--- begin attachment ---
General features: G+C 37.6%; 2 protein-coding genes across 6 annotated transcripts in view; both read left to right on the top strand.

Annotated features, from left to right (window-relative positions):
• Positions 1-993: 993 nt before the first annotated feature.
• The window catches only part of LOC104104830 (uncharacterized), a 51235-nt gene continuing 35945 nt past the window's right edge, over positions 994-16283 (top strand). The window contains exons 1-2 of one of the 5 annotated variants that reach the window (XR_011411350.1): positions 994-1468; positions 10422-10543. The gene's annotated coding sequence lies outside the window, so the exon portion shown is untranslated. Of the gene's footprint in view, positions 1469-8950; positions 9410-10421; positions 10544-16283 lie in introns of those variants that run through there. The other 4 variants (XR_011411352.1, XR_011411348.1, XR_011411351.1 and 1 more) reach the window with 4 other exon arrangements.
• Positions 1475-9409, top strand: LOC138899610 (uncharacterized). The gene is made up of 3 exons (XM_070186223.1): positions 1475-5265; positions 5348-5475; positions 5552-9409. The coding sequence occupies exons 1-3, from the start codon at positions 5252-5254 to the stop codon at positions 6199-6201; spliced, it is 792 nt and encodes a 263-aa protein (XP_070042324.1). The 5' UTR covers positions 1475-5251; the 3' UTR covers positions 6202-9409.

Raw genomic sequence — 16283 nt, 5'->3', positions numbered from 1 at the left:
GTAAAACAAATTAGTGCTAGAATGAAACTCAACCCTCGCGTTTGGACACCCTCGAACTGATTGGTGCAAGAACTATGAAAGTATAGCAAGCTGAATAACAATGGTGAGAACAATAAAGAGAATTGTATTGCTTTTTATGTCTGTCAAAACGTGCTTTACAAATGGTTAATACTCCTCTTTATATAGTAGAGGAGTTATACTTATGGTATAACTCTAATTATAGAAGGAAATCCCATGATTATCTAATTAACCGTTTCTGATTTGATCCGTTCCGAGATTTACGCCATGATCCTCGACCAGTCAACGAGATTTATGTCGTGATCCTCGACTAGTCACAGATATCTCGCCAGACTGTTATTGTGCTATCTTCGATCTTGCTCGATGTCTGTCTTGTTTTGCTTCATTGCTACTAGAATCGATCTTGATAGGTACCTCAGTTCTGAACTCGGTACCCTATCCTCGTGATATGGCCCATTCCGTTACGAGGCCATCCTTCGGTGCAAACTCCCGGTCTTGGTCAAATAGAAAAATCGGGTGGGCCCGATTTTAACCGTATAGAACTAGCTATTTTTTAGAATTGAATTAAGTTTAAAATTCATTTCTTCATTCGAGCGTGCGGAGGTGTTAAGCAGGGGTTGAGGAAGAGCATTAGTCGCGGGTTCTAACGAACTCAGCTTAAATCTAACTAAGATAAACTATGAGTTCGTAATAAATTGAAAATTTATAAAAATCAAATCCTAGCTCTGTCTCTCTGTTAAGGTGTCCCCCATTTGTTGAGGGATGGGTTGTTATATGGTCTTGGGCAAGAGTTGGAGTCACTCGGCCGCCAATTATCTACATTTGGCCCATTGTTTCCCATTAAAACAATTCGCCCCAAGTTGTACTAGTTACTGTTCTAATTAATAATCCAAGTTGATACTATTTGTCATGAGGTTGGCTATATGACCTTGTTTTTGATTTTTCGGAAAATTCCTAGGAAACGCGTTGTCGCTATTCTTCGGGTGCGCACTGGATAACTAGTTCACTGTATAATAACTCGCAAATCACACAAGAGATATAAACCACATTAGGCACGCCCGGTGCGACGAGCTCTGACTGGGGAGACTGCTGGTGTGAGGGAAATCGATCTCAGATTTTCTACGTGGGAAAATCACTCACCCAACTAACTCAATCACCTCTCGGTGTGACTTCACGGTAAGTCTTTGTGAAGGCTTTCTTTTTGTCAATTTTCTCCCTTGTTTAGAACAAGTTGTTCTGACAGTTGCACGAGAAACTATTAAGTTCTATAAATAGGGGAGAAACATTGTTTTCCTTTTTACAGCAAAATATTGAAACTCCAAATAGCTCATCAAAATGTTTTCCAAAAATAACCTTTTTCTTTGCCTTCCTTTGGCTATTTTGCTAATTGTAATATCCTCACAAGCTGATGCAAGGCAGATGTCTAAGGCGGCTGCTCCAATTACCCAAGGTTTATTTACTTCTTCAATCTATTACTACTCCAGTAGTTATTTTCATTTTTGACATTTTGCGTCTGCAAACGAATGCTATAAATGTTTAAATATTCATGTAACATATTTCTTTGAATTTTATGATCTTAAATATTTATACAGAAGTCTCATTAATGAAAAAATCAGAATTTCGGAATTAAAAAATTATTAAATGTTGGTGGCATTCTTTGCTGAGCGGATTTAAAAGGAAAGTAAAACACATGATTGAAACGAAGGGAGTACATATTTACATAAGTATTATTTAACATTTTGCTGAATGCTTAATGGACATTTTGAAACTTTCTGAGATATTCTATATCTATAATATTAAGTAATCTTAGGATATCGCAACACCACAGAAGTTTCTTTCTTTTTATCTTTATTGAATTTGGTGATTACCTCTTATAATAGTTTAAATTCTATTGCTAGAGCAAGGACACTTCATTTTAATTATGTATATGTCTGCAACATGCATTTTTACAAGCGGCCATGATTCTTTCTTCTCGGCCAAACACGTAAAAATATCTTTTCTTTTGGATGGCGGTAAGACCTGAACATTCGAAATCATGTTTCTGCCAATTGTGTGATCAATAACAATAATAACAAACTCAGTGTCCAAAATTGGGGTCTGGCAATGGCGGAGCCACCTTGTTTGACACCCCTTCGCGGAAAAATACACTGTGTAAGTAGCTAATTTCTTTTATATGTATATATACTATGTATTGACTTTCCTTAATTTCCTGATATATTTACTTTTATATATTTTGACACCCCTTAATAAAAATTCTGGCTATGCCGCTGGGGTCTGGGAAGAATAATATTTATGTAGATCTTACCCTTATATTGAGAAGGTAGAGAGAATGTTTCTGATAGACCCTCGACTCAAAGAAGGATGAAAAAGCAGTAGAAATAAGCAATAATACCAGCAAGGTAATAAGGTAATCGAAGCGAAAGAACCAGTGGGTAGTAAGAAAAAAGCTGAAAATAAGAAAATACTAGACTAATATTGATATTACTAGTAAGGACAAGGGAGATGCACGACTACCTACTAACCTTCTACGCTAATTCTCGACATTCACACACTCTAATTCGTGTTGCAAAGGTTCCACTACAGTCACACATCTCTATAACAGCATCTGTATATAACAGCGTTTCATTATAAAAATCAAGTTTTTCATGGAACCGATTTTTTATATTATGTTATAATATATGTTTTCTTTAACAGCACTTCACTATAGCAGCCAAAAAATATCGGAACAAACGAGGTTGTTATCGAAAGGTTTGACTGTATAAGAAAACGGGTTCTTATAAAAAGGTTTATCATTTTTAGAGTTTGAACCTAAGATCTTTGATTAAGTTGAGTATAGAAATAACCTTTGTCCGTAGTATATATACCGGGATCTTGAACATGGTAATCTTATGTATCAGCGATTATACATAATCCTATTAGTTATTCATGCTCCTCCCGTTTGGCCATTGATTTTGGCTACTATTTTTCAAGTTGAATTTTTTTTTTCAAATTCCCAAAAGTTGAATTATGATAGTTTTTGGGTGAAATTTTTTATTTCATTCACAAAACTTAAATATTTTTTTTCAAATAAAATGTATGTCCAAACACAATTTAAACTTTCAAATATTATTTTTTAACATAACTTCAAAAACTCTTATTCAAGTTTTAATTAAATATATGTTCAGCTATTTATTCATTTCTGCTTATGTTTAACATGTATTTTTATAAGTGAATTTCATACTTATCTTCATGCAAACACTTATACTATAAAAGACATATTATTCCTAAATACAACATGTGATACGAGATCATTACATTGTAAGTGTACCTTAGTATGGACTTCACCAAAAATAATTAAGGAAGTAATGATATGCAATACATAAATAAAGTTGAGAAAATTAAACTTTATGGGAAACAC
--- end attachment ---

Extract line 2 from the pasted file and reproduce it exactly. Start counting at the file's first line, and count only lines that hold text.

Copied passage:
Annotated features, from left to right (window-relative positions):